Pay particular attention to the paragraph title "Impact on Music", which in part says: "The album's influence has reached beyond jazz, as musicians of such genres as rock and classical have been influenced by it, while critics have acknowledged it as one of the most influential albums of all time.<35> <36> Many improvisatory rock musicians of the 1960s referred to Kind of Blue for inspiration, along with other Davis albums, as well as Coltrane's modal records My Favorite Things (1961) and A Love Supreme (1965). Guitarist Duane Allman of the Allman Brothers Band said his soloing on songs such as "In Memory of Elizabeth Reed" "comes from Miles and Coltrane, and particularly Kind of Blue. I've listened to that album so many times that for the past couple of years, I haven't hardly listened to anything else."<37> Pink Floyd keyboardist Richard Wright has said that the chord progressions on the album influenced the structure of the introductory chords to the song "Breathe" on their landmark opus The Dark Side of the Moon (1973).<38> In his book Kind of Blue: The Making of a Miles Davis Masterpiece, writer Ashley Kahn wrote "still acknowledged as the height of hip, four decades after it was recorded, Kind of Blue is the premier album of its era, jazz or otherwise. Its vapory piano introduction is universally recognized".<39> Producer Quincy Jones, one of Davis' longtime friends, wrote: "That will always be my music, man. I play Kind of Blue every day-it's my orange juice. It still sounds like it was made yesterday".<39> Pianist Chick Corea, one of Miles' acolytes, was also struck by its majesty, later stating "It's one thing to just play a tune, or play a program of music, but it's another thing to practically create a new language of music, which is what Kind of Blue did."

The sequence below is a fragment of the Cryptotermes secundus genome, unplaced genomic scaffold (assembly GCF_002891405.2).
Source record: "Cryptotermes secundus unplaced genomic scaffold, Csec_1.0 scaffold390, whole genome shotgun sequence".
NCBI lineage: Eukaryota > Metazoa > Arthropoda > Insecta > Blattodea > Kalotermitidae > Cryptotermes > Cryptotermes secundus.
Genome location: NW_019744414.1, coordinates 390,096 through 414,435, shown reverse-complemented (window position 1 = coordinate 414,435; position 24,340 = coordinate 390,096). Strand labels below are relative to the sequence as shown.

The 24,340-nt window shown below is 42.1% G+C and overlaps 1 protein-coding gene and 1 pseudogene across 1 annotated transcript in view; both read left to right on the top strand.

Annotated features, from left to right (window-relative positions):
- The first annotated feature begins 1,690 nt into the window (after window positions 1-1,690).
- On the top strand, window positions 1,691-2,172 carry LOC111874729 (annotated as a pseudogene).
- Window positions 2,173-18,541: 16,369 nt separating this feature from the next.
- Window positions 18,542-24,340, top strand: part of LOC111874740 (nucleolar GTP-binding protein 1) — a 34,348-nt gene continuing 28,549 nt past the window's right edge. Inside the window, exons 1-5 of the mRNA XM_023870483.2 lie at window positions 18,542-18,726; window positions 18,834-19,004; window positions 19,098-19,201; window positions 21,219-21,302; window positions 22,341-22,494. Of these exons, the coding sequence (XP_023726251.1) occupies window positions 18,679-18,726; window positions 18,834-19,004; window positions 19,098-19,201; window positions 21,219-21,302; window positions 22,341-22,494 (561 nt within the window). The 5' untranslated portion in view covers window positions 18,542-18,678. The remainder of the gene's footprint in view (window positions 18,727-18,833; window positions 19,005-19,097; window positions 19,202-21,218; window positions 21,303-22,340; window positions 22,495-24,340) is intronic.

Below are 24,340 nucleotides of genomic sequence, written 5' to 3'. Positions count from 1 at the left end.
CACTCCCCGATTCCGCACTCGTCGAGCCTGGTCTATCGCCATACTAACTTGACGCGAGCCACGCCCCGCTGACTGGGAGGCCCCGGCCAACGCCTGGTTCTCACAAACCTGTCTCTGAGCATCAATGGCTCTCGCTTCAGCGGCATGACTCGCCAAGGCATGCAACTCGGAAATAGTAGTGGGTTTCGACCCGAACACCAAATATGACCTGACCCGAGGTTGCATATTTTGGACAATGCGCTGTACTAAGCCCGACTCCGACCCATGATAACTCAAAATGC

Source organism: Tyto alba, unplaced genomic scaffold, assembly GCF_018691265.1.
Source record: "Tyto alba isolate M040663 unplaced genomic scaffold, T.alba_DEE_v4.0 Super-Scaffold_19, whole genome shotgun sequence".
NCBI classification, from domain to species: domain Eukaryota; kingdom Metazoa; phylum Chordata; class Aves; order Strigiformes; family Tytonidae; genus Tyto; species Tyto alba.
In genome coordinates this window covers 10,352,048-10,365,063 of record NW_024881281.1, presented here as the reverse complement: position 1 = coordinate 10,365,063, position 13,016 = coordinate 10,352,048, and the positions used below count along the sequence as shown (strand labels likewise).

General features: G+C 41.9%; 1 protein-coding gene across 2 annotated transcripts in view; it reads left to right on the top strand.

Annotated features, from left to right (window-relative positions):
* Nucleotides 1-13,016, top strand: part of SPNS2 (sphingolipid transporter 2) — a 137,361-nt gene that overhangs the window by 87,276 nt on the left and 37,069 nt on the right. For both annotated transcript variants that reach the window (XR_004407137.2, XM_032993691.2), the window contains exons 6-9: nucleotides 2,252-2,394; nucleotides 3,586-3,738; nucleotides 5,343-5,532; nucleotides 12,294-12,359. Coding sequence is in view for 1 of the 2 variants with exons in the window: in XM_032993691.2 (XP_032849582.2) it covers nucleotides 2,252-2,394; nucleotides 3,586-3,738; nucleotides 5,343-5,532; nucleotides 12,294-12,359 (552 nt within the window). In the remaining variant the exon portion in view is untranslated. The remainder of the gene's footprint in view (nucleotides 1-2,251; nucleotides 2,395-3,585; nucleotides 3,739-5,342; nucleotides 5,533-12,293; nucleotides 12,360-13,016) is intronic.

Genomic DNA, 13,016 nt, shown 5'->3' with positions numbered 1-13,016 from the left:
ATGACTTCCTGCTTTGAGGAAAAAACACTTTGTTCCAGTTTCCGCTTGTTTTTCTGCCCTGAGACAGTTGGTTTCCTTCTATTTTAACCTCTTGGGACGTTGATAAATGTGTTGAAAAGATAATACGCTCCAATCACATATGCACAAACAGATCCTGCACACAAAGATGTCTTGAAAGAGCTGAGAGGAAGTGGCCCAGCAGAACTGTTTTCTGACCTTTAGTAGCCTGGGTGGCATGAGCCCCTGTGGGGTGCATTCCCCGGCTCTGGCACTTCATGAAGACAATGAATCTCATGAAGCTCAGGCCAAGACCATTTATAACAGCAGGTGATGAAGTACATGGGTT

Sorry, I just don't get this type of jazz. It sounds like everybody is reading from a different sheet of music. . .
 kylemichael wrote:
I'll admit I normally don't like "jazz". But this is good.
 
Me to.  I think slow exposure to good Jazz, such at this, has helped me develop a bit of a taste for it.

 markoirl wrote:

Jazz seems to have taken over RadioParadise, what a shame.


 
Agreed.

 crockydile wrote:
I like everything except the psychopathic sax solo...{#Eek}
 

Wow. You are trashing either Cannonball Adderley (alto sax) or John freakin' Coltrane (tenor), and that just does not compute.
{#Yes}
 On_The_Beach wrote:

You're so right. Miles was such a hack. What did he ever do for music? He certainly can't hold a candle to Rush or Bob Seger, who you rate "8"!  No doubt Miles spent many a tortured, sleepless night, cursing his fate; "Why, oh why, can't I have the talent of Bob Seger? Why, WHY, WHYYYYYYYYYYY?!".
 
LOL! good reply

Jazz seems to have taken over RadioParadise, what a shame.


 Aegean wrote: